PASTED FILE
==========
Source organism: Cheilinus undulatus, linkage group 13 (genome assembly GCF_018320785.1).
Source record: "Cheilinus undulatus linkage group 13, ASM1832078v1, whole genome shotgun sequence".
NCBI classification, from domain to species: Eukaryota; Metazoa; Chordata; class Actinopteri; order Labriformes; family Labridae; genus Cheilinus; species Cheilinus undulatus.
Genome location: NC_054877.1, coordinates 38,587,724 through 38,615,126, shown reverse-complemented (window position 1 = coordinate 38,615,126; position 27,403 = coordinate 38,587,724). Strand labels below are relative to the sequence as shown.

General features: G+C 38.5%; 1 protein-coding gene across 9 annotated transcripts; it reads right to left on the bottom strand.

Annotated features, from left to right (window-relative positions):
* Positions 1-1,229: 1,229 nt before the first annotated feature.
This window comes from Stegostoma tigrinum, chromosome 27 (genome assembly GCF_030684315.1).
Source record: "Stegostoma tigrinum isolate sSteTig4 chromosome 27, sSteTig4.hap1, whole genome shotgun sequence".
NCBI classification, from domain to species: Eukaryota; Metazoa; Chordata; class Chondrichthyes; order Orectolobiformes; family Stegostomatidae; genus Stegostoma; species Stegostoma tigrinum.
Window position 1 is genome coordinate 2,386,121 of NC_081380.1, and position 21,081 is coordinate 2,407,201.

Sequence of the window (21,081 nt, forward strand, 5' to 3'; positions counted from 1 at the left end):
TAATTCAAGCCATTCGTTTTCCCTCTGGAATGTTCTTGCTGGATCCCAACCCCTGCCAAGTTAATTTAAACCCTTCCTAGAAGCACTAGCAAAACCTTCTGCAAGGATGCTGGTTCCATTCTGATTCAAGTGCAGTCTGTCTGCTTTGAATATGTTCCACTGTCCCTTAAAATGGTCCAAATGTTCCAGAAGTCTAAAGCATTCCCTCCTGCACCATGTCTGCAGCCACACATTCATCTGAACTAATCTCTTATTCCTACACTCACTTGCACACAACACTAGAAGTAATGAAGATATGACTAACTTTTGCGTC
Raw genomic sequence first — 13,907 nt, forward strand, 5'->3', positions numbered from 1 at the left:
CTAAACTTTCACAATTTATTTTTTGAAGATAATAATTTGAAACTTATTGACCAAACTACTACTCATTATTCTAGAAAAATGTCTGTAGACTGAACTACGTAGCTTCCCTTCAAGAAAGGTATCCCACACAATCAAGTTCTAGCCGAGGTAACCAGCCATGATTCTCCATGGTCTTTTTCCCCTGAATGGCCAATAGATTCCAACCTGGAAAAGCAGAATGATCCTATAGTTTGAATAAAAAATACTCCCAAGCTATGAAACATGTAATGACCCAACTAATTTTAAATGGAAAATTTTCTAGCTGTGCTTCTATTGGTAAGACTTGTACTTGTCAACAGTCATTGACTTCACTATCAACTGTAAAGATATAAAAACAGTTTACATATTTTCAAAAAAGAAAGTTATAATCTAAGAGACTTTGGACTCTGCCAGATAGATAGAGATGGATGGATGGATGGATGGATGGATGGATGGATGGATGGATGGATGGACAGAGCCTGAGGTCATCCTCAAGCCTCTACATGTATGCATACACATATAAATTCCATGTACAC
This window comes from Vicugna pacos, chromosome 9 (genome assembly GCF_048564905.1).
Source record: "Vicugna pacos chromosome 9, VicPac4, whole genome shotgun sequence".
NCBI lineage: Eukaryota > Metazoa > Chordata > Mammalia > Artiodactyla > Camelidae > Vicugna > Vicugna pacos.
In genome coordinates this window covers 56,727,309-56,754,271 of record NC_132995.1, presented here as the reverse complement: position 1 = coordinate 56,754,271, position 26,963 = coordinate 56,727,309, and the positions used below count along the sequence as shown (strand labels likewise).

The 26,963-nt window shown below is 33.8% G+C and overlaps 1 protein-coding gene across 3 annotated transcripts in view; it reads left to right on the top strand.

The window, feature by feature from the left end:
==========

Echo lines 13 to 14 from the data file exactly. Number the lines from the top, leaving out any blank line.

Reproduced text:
TAATTCAAGCCATTCGTTTTCCCTCTGGAATGTTCTTGCTGGATCCCAACCCCTGCCAAGTTAATTTAAACCCTTCCTAGAAGCACTAGCAAAACCTTCTGCAAGGATGCTGGTTCCATTCTGATTCAAGTGCAGTCTGTCTGCTTTGAATATGTTCCACTGTCCCTTAAAATGGTCCAAATGTTCCAGAAGTCTAAAGCATTCCCTCCTGCACCATGTCTGCAGCCACACATTCATCTGAACTAATCTCTTATTCCTACACTCACTTGCACACAACACTAGAAGTAATGAAGATATGACTAACTTTTGCGTC
Raw genomic sequence first — 13,907 nt, forward strand, 5'->3', positions numbered from 1 at the left: